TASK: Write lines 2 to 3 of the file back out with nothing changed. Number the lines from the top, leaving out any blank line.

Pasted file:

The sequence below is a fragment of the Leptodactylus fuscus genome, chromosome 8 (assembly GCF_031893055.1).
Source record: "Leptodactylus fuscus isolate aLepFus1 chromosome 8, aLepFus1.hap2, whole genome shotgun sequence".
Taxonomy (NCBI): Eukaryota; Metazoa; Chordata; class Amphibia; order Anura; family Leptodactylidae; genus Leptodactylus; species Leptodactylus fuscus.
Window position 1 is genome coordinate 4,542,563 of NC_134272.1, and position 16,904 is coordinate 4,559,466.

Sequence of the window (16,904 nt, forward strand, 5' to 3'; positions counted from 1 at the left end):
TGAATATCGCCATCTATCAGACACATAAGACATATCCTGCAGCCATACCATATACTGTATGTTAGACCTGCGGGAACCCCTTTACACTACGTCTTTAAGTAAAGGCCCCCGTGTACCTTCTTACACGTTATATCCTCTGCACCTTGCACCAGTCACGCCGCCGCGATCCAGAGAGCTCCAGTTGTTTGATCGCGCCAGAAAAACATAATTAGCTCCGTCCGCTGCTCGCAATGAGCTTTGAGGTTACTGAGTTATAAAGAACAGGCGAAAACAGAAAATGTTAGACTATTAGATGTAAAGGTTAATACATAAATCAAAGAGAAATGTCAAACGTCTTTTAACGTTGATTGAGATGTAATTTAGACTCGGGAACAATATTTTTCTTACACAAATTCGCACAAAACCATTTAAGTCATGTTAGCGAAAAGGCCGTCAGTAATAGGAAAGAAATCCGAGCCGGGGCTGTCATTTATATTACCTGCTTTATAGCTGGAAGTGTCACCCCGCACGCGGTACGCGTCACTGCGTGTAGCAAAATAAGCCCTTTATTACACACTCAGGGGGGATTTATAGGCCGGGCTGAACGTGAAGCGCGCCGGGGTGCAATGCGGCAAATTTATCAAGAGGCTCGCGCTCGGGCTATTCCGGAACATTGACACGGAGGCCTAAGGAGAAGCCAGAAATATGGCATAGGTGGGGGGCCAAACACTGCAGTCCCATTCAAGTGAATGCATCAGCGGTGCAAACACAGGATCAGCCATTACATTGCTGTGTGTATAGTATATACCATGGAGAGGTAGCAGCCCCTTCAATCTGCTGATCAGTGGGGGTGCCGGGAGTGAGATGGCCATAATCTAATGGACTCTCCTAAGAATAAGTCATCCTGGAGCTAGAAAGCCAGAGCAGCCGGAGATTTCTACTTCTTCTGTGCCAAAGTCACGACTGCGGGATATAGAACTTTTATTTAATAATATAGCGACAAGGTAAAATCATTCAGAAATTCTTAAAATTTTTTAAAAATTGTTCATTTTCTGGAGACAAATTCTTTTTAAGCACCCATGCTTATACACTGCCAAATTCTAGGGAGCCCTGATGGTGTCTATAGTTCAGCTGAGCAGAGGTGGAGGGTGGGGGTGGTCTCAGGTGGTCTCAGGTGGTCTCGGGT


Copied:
Source record: "Leptodactylus fuscus isolate aLepFus1 chromosome 8, aLepFus1.hap2, whole genome shotgun sequence".
Taxonomy (NCBI): Eukaryota; Metazoa; Chordata; class Amphibia; order Anura; family Leptodactylidae; genus Leptodactylus; species Leptodactylus fuscus.